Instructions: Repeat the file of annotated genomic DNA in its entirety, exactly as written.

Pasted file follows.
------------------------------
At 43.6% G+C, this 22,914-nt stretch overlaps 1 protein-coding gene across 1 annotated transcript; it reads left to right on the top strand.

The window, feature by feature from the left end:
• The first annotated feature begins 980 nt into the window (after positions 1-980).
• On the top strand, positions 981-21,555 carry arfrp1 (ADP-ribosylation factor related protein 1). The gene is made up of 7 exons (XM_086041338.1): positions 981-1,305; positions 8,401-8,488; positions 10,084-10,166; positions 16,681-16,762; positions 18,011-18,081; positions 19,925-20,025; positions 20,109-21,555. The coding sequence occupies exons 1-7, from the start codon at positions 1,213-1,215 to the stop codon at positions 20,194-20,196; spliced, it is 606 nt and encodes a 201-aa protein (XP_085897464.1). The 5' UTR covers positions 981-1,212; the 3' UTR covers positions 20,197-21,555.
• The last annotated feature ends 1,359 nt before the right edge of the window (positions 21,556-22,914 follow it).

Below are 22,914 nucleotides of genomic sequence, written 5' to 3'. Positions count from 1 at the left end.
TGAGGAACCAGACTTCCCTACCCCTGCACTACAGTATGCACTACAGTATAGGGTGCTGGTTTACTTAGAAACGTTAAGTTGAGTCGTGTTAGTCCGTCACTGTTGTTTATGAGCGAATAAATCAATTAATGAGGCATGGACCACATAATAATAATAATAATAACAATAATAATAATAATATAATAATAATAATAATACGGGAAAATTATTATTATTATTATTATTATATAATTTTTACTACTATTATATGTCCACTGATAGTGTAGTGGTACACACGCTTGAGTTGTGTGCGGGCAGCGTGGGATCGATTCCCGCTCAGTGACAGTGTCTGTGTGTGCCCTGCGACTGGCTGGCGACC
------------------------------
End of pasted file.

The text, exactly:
At 43.6% G+C, this 22,914-nt stretch overlaps 1 protein-coding gene across 1 annotated transcript; it reads left to right on the top strand.

The window, feature by feature from the left end:
• The first annotated feature begins 980 nt into the window (after positions 1-980).
• On the top strand, positions 981-21,555 carry arfrp1 (ADP-ribosylation factor related protein 1). The gene is made up of 7 exons (XM_086041338.1): positions 981-1,305; positions 8,401-8,488; positions 10,084-10,166; positions 16,681-16,762; positions 18,011-18,081; positions 19,925-20,025; positions 20,109-21,555. The coding sequence occupies exons 1-7, from the start codon at positions 1,213-1,215 to the stop codon at positions 20,194-20,196; spliced, it is 606 nt and encodes a 201-aa protein (XP_085897464.1). The 5' UTR covers positions 981-1,212; the 3' UTR covers positions 20,197-21,555.
• The last annotated feature ends 1,359 nt before the right edge of the window (positions 21,556-22,914 follow it).

Below are 22,914 nucleotides of genomic sequence, written 5' to 3'. Positions count from 1 at the left end.
TGAGGAACCAGACTTCCCTACCCCTGCACTACAGTATGCACTACAGTATAGGGTGCTGGTTTACTTAGAAACGTTAAGTTGAGTCGTGTTAGTCCGTCACTGTTGTTTATGAGCGAATAAATCAATTAATGAGGCATGGACCACATAATAATAATAATAATAACAATAATAATAATAATATAATAATAATAATAATACGGGAAAATTATTATTATTATTATTATTATATAATTTTTACTACTATTATATGTCCACTGATAGTGTAGTGGTACACACGCTTGAGTTGTGTGCGGGCAGCGTGGGATCGATTCCCGCTCAGTGACAGTGTCTGTGTGTGCCCTGCGACTGGCTGGCGACC